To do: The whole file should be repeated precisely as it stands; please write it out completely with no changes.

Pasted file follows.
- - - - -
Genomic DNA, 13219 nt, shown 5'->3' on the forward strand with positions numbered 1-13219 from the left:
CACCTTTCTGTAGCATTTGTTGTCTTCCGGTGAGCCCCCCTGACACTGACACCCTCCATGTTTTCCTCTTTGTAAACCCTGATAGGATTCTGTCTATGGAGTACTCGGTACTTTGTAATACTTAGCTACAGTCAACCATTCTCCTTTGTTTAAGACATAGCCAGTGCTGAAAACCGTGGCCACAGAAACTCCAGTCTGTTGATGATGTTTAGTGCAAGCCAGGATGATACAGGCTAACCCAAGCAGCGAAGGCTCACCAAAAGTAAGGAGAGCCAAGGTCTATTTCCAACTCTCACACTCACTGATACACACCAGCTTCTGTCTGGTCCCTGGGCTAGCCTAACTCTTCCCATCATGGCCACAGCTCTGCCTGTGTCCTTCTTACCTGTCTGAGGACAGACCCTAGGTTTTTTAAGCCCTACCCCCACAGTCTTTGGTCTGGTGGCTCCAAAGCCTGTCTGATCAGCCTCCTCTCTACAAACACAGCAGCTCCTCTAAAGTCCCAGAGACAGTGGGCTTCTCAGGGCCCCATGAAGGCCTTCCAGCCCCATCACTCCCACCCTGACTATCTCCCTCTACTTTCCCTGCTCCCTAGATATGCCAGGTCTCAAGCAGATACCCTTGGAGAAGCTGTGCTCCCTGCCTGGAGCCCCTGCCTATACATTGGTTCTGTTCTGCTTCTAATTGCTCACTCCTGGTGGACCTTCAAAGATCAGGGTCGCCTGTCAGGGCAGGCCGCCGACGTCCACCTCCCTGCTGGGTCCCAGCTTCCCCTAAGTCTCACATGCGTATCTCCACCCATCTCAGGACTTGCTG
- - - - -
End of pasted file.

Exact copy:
Genomic DNA, 13219 nt, shown 5'->3' on the forward strand with positions numbered 1-13219 from the left:
CACCTTTCTGTAGCATTTGTTGTCTTCCGGTGAGCCCCCCTGACACTGACACCCTCCATGTTTTCCTCTTTGTAAACCCTGATAGGATTCTGTCTATGGAGTACTCGGTACTTTGTAATACTTAGCTACAGTCAACCATTCTCCTTTGTTTAAGACATAGCCAGTGCTGAAAACCGTGGCCACAGAAACTCCAGTCTGTTGATGATGTTTAGTGCAAGCCAGGATGATACAGGCTAACCCAAGCAGCGAAGGCTCACCAAAAGTAAGGAGAGCCAAGGTCTATTTCCAACTCTCACACTCACTGATACACACCAGCTTCTGTCTGGTCCCTGGGCTAGCCTAACTCTTCCCATCATGGCCACAGCTCTGCCTGTGTCCTTCTTACCTGTCTGAGGACAGACCCTAGGTTTTTTAAGCCCTACCCCCACAGTCTTTGGTCTGGTGGCTCCAAAGCCTGTCTGATCAGCCTCCTCTCTACAAACACAGCAGCTCCTCTAAAGTCCCAGAGACAGTGGGCTTCTCAGGGCCCCATGAAGGCCTTCCAGCCCCATCACTCCCACCCTGACTATCTCCCTCTACTTTCCCTGCTCCCTAGATATGCCAGGTCTCAAGCAGATACCCTTGGAGAAGCTGTGCTCCCTGCCTGGAGCCCCTGCCTATACATTGGTTCTGTTCTGCTTCTAATTGCTCACTCCTGGTGGACCTTCAAAGATCAGGGTCGCCTGTCAGGGCAGGCCGCCGACGTCCACCTCCCTGCTGGGTCCCAGCTTCCCCTAAGTCTCACATGCGTATCTCCACCCATCTCAGGACTTGCTG